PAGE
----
On March 5-6, Westwood Intermediate and Middle School students in Blaine learned from people in recovery about preventing alcohol and drug abuse.
On March 5 Casey Andrus and Anthony Pitaro with Minnesota Adult and Teen Challenge’s Know the Truth campaign came to speak to students in seventh and eighth grade as part of their health class.
The Know the Truth campaign is a substance-use prevention program targeting teenagers in Minnesota. During the program students hear from people who are in recovery, learn about the dangers of so-called gateway drugs and are provided additional recourse for further assistance. The program leaders speak to more than 58,000 students per year in over 160 high schools and middle schools throughout the state.
“Our team really tries to busts any myths or misconceptions students have about the dangers of gateway drugs,” said Minnesota Adult and Teen Challenge’s Know the Truth prevention education manager Sadie Holland. “It’s not a ‘don’t do drugs’ message, but it is showing kids the direct effects of doing drugs from people who have experienced it. That peer-to-peer format and reliability really helps the presenters connect with the students, and it allows the students to open up about experiences they may have had.”
Both Andrus and Pitaro sought help at Minnesota Adult and Teen Challenge, which is a rehab and recovery program that assists individuals with their addictions by addressing their physical, emotional and spiritual needs. The program has both longterm and short-term programs across the Twin Cities.
Pitaro first encountered drugs in middle school when he started using tobacco products and marijuana. He went on to use prescription drugs, heroin and methamphetamine.
Before seeking help, Pitaro had overdosed three times and nearly died. He went to rehab multiple times and eventually sought help at Minnesota Adult and Teen Challenge. After he graduated from the program he was asked to be a speaker for the Know the Truth campaign.
“It’s so important to be talking to kids now,” Pitaro said. “I started using drugs at the exact same age the kids are now, and when I was introduced to drugs I never thought about it because I never learned about the dangers. Now they get to hear our stories, and hopefully it impresses on them that it can happen to them.”
Andrus was also asked to be a Know the Truth speaker after graduating from the Minnesota Adult and Teen Challenge program.
Andrus said she grew up in a small town and was surrounded by a lot of people with addictions. In middle school she started using what she called a gateway drug, and by high school she was using methamphetamine and later alcohol and heroin. After seeking help multiple times she has been sober for the last couple years.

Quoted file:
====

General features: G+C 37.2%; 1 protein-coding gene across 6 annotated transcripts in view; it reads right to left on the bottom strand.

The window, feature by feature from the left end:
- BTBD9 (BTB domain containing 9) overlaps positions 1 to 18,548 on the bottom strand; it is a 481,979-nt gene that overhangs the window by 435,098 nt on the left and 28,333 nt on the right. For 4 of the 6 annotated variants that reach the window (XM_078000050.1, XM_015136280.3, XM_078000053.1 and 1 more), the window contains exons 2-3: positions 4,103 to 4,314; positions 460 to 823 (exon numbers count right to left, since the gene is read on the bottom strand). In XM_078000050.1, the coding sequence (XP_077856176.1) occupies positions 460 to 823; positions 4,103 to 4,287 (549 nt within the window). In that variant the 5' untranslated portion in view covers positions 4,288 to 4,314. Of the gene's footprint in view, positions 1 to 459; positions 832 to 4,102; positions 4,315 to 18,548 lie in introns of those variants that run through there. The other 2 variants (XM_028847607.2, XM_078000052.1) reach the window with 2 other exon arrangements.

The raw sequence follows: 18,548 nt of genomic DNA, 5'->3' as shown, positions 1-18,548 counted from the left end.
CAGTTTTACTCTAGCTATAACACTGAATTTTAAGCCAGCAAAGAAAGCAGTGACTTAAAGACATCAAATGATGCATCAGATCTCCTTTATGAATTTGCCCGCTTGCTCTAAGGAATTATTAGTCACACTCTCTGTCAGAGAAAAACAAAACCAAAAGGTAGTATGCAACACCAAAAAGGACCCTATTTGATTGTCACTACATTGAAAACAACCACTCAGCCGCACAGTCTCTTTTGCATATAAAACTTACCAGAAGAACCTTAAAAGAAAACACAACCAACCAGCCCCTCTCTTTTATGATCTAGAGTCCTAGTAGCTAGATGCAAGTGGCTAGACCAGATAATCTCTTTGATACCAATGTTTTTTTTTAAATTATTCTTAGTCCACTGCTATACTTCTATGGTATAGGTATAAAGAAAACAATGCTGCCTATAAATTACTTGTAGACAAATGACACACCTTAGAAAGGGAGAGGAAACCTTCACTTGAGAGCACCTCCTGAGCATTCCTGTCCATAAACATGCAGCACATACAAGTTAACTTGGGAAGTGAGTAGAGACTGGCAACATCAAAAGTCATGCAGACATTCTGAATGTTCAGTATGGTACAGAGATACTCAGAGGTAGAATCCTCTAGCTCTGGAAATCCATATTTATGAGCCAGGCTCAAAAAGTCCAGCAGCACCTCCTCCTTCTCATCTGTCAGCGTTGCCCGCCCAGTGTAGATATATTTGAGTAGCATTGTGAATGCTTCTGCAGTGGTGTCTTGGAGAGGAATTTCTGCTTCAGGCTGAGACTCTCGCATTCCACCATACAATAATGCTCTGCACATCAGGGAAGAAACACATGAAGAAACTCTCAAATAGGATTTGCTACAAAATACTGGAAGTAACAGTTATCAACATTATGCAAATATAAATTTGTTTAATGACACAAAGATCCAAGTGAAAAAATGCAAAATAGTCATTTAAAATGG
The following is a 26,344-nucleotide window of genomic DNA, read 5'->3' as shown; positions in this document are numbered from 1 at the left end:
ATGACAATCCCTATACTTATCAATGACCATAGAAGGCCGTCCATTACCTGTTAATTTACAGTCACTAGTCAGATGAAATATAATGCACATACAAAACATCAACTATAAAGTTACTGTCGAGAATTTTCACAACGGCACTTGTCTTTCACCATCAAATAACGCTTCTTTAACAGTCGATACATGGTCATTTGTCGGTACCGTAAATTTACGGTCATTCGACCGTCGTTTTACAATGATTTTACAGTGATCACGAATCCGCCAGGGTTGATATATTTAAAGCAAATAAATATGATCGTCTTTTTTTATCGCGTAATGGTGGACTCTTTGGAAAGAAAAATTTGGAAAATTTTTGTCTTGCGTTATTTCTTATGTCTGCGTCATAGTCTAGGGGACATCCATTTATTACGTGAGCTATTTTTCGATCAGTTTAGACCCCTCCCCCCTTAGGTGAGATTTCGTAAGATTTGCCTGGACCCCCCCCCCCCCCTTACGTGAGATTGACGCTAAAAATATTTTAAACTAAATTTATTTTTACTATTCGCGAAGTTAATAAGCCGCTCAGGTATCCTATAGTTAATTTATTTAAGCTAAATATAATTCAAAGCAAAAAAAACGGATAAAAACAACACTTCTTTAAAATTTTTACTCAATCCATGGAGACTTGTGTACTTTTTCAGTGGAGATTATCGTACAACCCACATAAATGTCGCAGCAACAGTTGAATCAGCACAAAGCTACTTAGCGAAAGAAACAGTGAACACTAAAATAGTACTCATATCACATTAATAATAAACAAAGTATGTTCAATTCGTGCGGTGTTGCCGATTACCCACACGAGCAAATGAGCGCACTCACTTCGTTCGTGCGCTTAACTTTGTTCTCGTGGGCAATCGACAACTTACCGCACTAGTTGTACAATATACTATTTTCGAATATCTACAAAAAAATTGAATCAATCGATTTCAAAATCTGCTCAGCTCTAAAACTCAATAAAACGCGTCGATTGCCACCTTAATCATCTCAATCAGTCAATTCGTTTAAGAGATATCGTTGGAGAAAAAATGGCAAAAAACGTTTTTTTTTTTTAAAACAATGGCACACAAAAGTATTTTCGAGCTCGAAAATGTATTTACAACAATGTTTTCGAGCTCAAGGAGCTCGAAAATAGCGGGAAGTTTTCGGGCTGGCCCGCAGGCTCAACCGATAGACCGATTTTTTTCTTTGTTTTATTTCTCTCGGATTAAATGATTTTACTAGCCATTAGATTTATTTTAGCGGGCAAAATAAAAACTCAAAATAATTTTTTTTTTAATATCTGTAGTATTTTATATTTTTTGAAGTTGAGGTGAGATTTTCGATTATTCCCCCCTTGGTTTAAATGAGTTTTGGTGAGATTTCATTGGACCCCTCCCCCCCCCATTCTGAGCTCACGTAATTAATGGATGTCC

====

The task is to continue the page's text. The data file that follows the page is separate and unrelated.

“I’m hoping by telling kids about the things I did wrong they will choose to do something different,” Andrus said. “Seeing the differences this program makes for kids makes this mission all worth it.”
Andrus and Pitaro taught the Westwood Intermediate and Middle School students about the dangers of alcohol, tobacco/e-cigarettes and marijuana, which they said can serve as gateway drugs.
Next Andrus asked the students to raise their hand if they knew someone who had used a gateway drug or if they themselves had used one. For tobacco and e-cigarette products nearly all the students shot up their hands; only a handful raised their hands for alcohol and marijuana.
“I know a lot of people who have been using many of these substances, and they provided a lot of great suggestions and assistance for people who are using,” eighth-grader Hailey Bradley said regarding the Know the Truth Presentation. “But I also liked how they provided suggestions on how people can help their friends as well.”
On March 6 the students participated in group discussions, heard more stories on addiction and took a survey.
“Having the kids hear from the Minnesota Adult and Teen Challenge presenters really helps kids better learn the dangers of drugs through the presenters’ first-hand experiences, and it really teaches kids that there are alternatives,” health teacher Brett Repasky said. “It’s so vital to have these students hear this now because middle school is that time when kids start getting introduced to gateway drugs like tobacco, alcohol or other substances, and hopefully this helps students down the road to say no or seek help if they’ve already been introduced and get on the right track.”
If you or someone needs help, contact the National Drug Helpline at 1-888-633-3230.